There are still some vast untamed wilderness areas out west in this modern age that few people venture into. The reason why few tourists explore these places is usually because access is limited to high ground clearance vehicles or hikers. The paved roads will only take you to a limited amount of destinations out west, so those who have a high ground clearance vehicle and can do some hiking will stand a chance to experience much more. A good example of how the physical nature of the terrain limits access can be found in the Bisti/De-Na-Zin Wilderness of New Mexico, which is where the notoriously impassible Bisti Badlands are located.
The Bisti/De-Na-Zin Wilderness covers 45,000 acres of pristine land just a few miles north of the Chaco Culture National Heritage Park in west central New Mexico. U.S. Highway 550 runs along the eastern border of this wilderness area and State Road 371 skirts along the entire western end of this park. In between these two paved highways, there are only a few rough dirt roads that go over the smoothest parts of the terrain in this desolate region. There are no dirt roads to be found inside the Bisti Badlands area, simply because the terrain is so rough.
Pockets of badlands can be found throughout the entire Bisti/De-Na-Zin Wilderness Area. In fact, pockets of badlands terrain can be found everywhere in this region. The badlands in the Angel Peak Scenic Area east of Highway 550 is a good example. The signature mushroom rock formations can even be seen south of Chaco Canyon along State Road 57. There are many pockets of badlands to explore in the vast Bisti/De-Na-Zin Wilderness and the highest concentration can be found in the western end of the park.
The Bisti Badlands Parking Access is not always easy to find on a map, because the dirt access road to the parking area does not show up on every GPS device. When traveling on SR 371 about 36 miles south of Farmington, the dirt road to look for is Road 7293 going east, which may be marked with a small sign on a fence post, but the big sign for a local church is the best marker to look for.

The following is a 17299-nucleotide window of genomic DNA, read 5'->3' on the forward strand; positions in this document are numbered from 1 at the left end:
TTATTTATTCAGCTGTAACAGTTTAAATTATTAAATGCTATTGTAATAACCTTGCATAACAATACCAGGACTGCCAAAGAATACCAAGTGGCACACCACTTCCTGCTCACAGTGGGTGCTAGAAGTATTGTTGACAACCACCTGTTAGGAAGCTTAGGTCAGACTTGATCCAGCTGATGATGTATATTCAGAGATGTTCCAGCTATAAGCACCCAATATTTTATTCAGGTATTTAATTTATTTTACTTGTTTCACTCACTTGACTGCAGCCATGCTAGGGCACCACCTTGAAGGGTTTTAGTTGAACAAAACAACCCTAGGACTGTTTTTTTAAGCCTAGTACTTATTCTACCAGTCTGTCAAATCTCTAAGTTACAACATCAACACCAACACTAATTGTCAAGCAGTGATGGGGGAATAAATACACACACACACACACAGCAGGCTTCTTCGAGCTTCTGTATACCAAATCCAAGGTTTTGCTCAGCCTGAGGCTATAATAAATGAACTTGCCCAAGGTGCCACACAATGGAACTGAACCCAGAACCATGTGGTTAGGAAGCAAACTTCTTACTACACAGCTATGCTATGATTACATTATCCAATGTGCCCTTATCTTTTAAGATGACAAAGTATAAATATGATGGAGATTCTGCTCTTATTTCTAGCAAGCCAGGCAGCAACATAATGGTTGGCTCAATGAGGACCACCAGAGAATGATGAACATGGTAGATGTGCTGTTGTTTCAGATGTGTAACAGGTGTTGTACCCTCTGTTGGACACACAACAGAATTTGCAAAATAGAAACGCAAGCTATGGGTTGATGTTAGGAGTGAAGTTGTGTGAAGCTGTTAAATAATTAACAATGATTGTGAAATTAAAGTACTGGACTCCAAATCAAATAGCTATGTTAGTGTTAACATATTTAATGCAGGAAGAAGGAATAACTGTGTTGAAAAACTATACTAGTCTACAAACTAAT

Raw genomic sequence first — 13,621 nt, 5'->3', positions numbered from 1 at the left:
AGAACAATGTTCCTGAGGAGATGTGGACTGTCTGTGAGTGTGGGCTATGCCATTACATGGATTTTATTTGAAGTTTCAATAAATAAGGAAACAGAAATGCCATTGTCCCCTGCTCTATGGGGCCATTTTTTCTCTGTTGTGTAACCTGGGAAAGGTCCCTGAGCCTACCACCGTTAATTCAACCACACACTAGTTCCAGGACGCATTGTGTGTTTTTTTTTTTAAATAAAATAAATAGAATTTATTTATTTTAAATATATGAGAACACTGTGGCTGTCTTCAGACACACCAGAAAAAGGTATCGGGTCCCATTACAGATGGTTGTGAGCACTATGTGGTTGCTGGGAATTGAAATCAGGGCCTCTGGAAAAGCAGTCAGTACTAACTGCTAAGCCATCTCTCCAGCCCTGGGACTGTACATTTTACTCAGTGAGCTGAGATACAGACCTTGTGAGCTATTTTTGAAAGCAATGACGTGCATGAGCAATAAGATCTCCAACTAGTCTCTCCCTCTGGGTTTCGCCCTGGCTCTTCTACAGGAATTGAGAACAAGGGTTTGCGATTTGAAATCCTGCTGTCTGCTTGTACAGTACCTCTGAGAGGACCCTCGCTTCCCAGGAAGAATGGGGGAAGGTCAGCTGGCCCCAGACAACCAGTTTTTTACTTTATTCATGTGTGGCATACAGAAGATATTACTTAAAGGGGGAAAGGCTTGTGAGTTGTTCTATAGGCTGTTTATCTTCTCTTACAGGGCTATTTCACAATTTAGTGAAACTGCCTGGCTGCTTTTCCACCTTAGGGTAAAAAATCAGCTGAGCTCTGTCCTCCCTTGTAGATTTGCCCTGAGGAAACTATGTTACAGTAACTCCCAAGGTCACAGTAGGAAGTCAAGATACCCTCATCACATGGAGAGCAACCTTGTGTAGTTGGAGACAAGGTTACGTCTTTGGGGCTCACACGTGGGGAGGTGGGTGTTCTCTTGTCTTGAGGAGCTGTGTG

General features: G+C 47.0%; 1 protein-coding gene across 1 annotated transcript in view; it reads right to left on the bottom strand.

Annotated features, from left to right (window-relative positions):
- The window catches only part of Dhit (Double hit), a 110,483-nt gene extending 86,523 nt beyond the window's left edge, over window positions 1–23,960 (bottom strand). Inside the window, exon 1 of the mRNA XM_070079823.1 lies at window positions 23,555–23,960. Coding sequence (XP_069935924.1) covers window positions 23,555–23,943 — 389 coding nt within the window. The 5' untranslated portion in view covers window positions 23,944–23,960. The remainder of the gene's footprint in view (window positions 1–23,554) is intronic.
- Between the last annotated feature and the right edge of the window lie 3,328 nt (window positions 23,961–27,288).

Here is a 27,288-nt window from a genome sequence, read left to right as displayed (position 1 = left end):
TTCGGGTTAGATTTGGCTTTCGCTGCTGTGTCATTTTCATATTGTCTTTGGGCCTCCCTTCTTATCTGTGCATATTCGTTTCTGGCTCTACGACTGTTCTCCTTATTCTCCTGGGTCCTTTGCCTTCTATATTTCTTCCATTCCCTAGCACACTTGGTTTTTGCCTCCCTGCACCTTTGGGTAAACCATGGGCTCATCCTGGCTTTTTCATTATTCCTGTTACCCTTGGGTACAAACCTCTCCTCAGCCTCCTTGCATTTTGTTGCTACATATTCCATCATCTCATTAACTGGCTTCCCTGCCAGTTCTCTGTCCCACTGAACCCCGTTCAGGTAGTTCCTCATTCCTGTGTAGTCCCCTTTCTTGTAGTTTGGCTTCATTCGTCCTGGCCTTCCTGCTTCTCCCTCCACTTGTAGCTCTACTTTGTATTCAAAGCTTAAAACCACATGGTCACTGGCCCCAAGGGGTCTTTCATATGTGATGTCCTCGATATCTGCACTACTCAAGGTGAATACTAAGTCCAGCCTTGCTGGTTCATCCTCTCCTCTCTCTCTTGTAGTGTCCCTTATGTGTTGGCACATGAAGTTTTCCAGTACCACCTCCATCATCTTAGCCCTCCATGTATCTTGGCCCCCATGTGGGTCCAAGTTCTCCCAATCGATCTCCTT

Road 7293 is a fairly smooth dirt road that runs east through a dry wash flood plain for a few hundred yards to a small church at the edge of the Bisti Badlands. The fenced off parking area next to the badlands actually is the church parking lot and the Bisti Badlands Parking Area can be found next to the dry wash ravine. Since this is a desert dry wash, it is prone to flash floods, so it is best not to park near the low ground if rain is in the forecast. When wet, the dirt road will likely turn into impassible mud, so it is best to heed rainy forecasts in this area.
Hiking is the best way to experience the Bisti Badlands, because the most interesting rock formations are hidden from view along the dirt road. However, if it looks like rain, hiking in the badlands is not a good idea either, because of the threat of flash floods and because there is nowhere to hide from lightning strikes. On a clear sunny day, the Bisti Badlands will offer endless hours of fun filled hiking around in this vast maze of strange looking rock formations. Bisti is the land of mushroom rocks and these weird geological oddities do look like they belong on another planet!
As can be seen in the photos, it was a windy rainy overcast day at the Bisti Badlands during my visit, so a lengthy hiking tour into this majestic place had to wait till another time. The information in this article may be of help for those who are interested in finding the Bisti Badlands parking access, which is a good start. The photos were taken along the dirt road on the western edge of the Bisti Badlands and the geological mushroom rock features are only modestly expressed in this area. For those who do the hike, the best is yet to come!
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